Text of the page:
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This weeks new music review is on Talib Kweli – “Gravitas”. Originally posted on

Talib Kweli – “Gravitas” – 4/5
by Don Darko

Talib Kweli’s long-delayed Prisoner Of Conscious LP was supposed to be his attempt at making a “commercial” album, for lack of a better term. However the end result after almost two years of recording sessions was instead one of his most solid projects to date, one that sacrificed little to the pop radio market, save two respectable collaborations with Miguel and Nelly. To make up for lost time, Kweli closed out 2013 with a second album release, Gravitas, on his own Javotti Media imprint.

Gravitas takes Talib back to his independent roots, without the pressures of a major label to create some kind of marketable “single”. The end result finds Talib at his most lyrical, with a series of topical songs that present some of his most astute verses yet. His penchant for rich, content-fueled rhymes doesn’t overshadow the production either, as the team of producers behind Gravitas bless him with lush, big bodied beats.

“State Of Grace” is the story of one female hip-hop fan turned emcee, who shared a passion for the culture until she got involved with it. This bittersweet track is not only a respectable nod to the oft-overlooked female rappers, but also something that many disillusioned hip-hop fans – male or female – will be able to relate to. Again on the Oh No produced “Rare Portraits”, Talib gives a brief history of the early days of his career, and recognizes many of today’s like-minded “underground” rappers that are still doing it. Later on “The Wormhole”, things get a bit more heavy-handed as he debunks Illuminati conspiracy theories once and for all. Each of these tracks are testament to Talib’s sharp lyrical pen.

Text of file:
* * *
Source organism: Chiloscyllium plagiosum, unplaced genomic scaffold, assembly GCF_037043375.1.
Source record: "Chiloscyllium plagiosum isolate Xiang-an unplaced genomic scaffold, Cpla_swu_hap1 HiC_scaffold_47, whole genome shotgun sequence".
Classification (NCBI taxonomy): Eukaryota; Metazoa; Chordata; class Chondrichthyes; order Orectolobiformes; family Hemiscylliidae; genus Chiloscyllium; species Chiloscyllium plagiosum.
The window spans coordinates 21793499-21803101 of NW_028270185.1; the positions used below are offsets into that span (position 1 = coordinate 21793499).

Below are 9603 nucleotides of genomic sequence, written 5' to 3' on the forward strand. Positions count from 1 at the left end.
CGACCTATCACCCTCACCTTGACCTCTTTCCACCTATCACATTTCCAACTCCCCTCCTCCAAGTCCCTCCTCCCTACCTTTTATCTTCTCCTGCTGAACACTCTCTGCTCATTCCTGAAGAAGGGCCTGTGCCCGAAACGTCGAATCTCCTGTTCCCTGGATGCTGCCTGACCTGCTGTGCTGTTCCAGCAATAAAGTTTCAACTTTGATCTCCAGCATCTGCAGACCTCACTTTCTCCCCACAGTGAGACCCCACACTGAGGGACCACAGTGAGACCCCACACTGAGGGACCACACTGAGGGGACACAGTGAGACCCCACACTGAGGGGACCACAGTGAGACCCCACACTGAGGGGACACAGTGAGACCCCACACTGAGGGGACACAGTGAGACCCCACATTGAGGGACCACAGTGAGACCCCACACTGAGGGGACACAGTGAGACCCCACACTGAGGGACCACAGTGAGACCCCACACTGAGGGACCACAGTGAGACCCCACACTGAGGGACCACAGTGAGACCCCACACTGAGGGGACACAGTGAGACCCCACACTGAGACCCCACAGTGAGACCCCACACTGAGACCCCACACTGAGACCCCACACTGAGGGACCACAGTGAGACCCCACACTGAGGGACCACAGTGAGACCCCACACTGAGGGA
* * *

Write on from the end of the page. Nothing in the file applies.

Like many of his other LP’s, Gravitas is not without high-profile guest appearances, which make this feel less like an indie album, and one with budget of something bigger. In this case, that’s a good thing. “Violations” is a line-for-line “Kwel vs. Chef” if you will, as Raekwon and Talib trade lyrical jabs in one of the more natural sounding collaborations of the year. “Demonlogy” with Big K.R.I.T. also stands out, as the two share a hard hitting track produced by Lord Quest that might have fit well on Public Enemy’s Apocalypse ’91 LP. And the basement banger “Art Imitates Life”, the first teaser track released from the album, pits each Talib, Black Thought and Rah Digga over an Oh No track, with great results.

Things begin to wind down towards the end of the LP, with the standout “What’s Real”, which finds Talib exercising a hypnotic Southern inspired flow, and “Colors Of You”, which closes the record out over a Dilla beat. A concise 11 tracks, Gravitas wastes no time with filler or radio attempts; this is Talib in his element.




Drew Pierce

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